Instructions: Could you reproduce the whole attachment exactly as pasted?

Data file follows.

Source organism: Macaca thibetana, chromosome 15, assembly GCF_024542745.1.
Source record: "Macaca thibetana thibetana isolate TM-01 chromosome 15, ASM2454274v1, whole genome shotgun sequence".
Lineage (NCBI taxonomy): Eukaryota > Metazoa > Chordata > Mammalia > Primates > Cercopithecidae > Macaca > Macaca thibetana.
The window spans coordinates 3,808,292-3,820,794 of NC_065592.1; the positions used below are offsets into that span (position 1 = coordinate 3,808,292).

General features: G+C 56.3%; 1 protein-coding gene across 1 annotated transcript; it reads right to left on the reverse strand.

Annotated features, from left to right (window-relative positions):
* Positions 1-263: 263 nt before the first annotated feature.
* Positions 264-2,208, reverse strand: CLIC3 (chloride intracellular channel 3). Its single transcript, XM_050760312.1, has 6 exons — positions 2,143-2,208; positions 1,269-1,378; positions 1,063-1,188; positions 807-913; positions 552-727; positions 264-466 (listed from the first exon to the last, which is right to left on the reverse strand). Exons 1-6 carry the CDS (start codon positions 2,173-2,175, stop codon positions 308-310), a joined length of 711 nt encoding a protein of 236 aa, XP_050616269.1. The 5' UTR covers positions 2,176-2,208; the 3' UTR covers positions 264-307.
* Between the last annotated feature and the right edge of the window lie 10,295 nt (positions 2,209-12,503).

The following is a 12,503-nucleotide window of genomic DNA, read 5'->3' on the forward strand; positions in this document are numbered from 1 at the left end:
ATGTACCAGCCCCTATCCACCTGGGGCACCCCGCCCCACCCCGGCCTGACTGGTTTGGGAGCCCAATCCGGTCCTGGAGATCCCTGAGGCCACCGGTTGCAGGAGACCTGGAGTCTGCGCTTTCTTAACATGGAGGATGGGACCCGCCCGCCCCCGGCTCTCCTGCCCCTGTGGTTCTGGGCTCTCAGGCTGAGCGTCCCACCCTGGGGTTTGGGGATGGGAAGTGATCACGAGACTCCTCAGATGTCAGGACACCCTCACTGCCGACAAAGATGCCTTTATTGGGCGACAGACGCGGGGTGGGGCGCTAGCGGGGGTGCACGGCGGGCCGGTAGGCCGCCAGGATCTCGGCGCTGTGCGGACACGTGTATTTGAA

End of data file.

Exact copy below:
Source organism: Macaca thibetana, chromosome 15, assembly GCF_024542745.1.
Source record: "Macaca thibetana thibetana isolate TM-01 chromosome 15, ASM2454274v1, whole genome shotgun sequence".
Lineage (NCBI taxonomy): Eukaryota > Metazoa > Chordata > Mammalia > Primates > Cercopithecidae > Macaca > Macaca thibetana.
The window spans coordinates 3,808,292-3,820,794 of NC_065592.1; the positions used below are offsets into that span (position 1 = coordinate 3,808,292).

General features: G+C 56.3%; 1 protein-coding gene across 1 annotated transcript; it reads right to left on the reverse strand.

Annotated features, from left to right (window-relative positions):
* Positions 1-263: 263 nt before the first annotated feature.
* Positions 264-2,208, reverse strand: CLIC3 (chloride intracellular channel 3). Its single transcript, XM_050760312.1, has 6 exons — positions 2,143-2,208; positions 1,269-1,378; positions 1,063-1,188; positions 807-913; positions 552-727; positions 264-466 (listed from the first exon to the last, which is right to left on the reverse strand). Exons 1-6 carry the CDS (start codon positions 2,173-2,175, stop codon positions 308-310), a joined length of 711 nt encoding a protein of 236 aa, XP_050616269.1. The 5' UTR covers positions 2,176-2,208; the 3' UTR covers positions 264-307.
* Between the last annotated feature and the right edge of the window lie 10,295 nt (positions 2,209-12,503).

The following is a 12,503-nucleotide window of genomic DNA, read 5'->3' on the forward strand; positions in this document are numbered from 1 at the left end:
ATGTACCAGCCCCTATCCACCTGGGGCACCCCGCCCCACCCCGGCCTGACTGGTTTGGGAGCCCAATCCGGTCCTGGAGATCCCTGAGGCCACCGGTTGCAGGAGACCTGGAGTCTGCGCTTTCTTAACATGGAGGATGGGACCCGCCCGCCCCCGGCTCTCCTGCCCCTGTGGTTCTGGGCTCTCAGGCTGAGCGTCCCACCCTGGGGTTTGGGGATGGGAAGTGATCACGAGACTCCTCAGATGTCAGGACACCCTCACTGCCGACAAAGATGCCTTTATTGGGCGACAGACGCGGGGTGGGGCGCTAGCGGGGGTGCACGGCGGGCCGGTAGGCCGCCAGGATCTCGGCGCTGTGCGGACACGTGTATTTGAA